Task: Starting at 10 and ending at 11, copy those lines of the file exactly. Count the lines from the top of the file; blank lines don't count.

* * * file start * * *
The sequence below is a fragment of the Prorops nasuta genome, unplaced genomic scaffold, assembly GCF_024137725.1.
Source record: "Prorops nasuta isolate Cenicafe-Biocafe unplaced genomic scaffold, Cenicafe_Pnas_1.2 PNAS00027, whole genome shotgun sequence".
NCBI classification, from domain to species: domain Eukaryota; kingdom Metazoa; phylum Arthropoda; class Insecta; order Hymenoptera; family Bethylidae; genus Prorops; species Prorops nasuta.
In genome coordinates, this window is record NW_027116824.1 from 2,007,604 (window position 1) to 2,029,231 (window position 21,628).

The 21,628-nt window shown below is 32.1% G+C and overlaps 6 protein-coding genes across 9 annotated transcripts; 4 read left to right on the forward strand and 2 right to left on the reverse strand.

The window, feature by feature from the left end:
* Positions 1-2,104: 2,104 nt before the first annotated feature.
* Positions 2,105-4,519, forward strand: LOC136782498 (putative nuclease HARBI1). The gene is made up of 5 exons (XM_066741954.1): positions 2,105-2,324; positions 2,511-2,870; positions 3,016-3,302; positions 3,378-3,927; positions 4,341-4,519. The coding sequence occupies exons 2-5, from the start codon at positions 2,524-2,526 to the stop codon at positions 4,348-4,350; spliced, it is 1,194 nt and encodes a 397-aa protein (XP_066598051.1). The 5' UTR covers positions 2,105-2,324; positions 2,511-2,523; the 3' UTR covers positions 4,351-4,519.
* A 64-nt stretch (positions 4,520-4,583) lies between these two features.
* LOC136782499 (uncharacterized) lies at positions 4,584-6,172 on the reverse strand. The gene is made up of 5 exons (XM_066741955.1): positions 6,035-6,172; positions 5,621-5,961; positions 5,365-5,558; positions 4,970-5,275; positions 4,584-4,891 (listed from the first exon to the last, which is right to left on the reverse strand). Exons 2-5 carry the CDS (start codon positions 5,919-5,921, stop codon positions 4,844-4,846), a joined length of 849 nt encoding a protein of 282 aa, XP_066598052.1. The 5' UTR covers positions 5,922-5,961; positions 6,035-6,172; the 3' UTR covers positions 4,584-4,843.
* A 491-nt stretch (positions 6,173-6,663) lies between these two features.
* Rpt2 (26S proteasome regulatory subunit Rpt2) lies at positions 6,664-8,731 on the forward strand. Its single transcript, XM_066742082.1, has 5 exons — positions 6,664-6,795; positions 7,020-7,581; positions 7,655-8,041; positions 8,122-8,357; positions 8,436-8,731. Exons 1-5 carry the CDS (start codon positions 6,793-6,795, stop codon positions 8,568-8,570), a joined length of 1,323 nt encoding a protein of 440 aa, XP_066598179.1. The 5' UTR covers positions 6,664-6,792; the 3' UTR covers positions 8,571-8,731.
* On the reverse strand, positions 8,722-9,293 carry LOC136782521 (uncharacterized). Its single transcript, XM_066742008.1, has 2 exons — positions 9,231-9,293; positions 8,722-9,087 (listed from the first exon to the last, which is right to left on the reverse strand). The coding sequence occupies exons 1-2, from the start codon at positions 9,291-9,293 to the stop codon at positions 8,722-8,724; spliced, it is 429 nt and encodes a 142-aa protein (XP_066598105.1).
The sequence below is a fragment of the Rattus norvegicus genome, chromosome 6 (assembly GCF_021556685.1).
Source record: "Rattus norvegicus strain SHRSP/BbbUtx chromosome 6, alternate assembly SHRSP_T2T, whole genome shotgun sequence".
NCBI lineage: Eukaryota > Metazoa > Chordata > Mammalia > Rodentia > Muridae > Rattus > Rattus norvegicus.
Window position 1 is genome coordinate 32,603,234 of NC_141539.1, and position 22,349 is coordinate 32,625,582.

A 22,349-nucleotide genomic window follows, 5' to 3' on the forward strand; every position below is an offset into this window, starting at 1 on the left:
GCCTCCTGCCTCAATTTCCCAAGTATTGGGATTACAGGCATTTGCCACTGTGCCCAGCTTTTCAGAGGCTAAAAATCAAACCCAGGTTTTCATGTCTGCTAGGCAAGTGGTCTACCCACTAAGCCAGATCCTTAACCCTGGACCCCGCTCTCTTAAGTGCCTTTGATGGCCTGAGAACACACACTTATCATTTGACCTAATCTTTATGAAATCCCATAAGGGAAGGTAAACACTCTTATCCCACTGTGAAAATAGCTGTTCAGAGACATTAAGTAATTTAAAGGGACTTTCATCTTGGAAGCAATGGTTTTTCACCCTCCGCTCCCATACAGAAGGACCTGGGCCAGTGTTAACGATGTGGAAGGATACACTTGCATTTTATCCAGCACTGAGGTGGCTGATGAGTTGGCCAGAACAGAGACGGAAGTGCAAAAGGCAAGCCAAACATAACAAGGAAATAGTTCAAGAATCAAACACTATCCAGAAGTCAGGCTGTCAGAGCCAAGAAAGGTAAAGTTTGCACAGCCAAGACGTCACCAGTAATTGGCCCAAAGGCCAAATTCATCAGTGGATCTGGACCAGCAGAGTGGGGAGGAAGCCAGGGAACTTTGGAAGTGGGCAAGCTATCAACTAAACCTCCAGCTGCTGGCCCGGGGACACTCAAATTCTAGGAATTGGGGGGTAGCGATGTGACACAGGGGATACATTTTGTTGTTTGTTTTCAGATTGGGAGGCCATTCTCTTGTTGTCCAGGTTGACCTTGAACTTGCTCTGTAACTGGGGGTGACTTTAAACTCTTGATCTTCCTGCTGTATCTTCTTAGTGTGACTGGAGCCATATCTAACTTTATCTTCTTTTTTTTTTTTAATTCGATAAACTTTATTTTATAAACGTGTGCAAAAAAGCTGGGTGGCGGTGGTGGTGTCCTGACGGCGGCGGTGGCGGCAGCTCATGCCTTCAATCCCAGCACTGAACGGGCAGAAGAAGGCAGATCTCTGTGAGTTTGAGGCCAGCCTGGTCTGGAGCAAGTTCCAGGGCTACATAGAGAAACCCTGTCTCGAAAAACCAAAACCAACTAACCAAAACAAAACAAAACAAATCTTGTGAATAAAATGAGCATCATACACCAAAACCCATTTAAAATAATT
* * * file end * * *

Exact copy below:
* LOC136782499 (uncharacterized) lies at positions 4,584-6,172 on the reverse strand. The gene is made up of 5 exons (XM_066741955.1): positions 6,035-6,172; positions 5,621-5,961; positions 5,365-5,558; positions 4,970-5,275; positions 4,584-4,891 (listed from the first exon to the last, which is right to left on the reverse strand). Exons 2-5 carry the CDS (start codon positions 5,919-5,921, stop codon positions 4,844-4,846), a joined length of 849 nt encoding a protein of 282 aa, XP_066598052.1. The 5' UTR covers positions 5,922-5,961; positions 6,035-6,172; the 3' UTR covers positions 4,584-4,843.
* A 491-nt stretch (positions 6,173-6,663) lies between these two features.